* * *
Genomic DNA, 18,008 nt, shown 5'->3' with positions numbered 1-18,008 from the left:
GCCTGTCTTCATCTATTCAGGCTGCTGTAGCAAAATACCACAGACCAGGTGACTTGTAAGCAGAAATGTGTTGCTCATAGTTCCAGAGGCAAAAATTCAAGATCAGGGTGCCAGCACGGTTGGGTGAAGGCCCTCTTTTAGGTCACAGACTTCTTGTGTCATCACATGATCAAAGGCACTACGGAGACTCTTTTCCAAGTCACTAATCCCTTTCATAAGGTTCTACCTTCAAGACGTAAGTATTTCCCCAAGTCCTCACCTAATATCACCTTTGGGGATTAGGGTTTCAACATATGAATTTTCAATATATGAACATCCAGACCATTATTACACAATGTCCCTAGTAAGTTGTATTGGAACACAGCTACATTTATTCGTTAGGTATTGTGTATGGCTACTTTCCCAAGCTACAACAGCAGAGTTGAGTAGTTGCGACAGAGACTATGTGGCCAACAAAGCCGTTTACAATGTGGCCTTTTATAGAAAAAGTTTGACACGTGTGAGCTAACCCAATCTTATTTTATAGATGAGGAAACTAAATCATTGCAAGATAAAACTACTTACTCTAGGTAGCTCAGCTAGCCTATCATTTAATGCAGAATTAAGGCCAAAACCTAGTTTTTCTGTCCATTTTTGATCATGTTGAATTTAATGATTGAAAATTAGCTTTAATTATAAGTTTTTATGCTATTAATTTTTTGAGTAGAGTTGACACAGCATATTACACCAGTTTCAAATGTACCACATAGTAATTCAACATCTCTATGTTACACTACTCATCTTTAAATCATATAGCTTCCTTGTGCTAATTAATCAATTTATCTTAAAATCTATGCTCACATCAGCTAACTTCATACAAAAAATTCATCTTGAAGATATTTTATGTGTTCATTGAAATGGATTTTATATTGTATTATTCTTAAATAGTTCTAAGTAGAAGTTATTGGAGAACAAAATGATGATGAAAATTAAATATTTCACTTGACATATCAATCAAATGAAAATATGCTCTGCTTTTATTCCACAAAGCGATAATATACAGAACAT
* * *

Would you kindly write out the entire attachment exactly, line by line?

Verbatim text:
Genomic DNA, 18,008 nt, shown 5'->3' with positions numbered 1-18,008 from the left:
GCCTGTCTTCATCTATTCAGGCTGCTGTAGCAAAATACCACAGACCAGGTGACTTGTAAGCAGAAATGTGTTGCTCATAGTTCCAGAGGCAAAAATTCAAGATCAGGGTGCCAGCACGGTTGGGTGAAGGCCCTCTTTTAGGTCACAGACTTCTTGTGTCATCACATGATCAAAGGCACTACGGAGACTCTTTTCCAAGTCACTAATCCCTTTCATAAGGTTCTACCTTCAAGACGTAAGTATTTCCCCAAGTCCTCACCTAATATCACCTTTGGGGATTAGGGTTTCAACATATGAATTTTCAATATATGAACATCCAGACCATTATTACACAATGTCCCTAGTAAGTTGTATTGGAACACAGCTACATTTATTCGTTAGGTATTGTGTATGGCTACTTTCCCAAGCTACAACAGCAGAGTTGAGTAGTTGCGACAGAGACTATGTGGCCAACAAAGCCGTTTACAATGTGGCCTTTTATAGAAAAAGTTTGACACGTGTGAGCTAACCCAATCTTATTTTATAGATGAGGAAACTAAATCATTGCAAGATAAAACTACTTACTCTAGGTAGCTCAGCTAGCCTATCATTTAATGCAGAATTAAGGCCAAAACCTAGTTTTTCTGTCCATTTTTGATCATGTTGAATTTAATGATTGAAAATTAGCTTTAATTATAAGTTTTTATGCTATTAATTTTTTGAGTAGAGTTGACACAGCATATTACACCAGTTTCAAATGTACCACATAGTAATTCAACATCTCTATGTTACACTACTCATCTTTAAATCATATAGCTTCCTTGTGCTAATTAATCAATTTATCTTAAAATCTATGCTCACATCAGCTAACTTCATACAAAAAATTCATCTTGAAGATATTTTATGTGTTCATTGAAATGGATTTTATATTGTATTATTCTTAAATAGTTCTAAGTAGAAGTTATTGGAGAACAAAATGATGATGAAAATTAAATATTTCACTTGACATATCAATCAAATGAAAATATGCTCTGCTTTTATTCCACAAAGCGATAATATACAGAACAT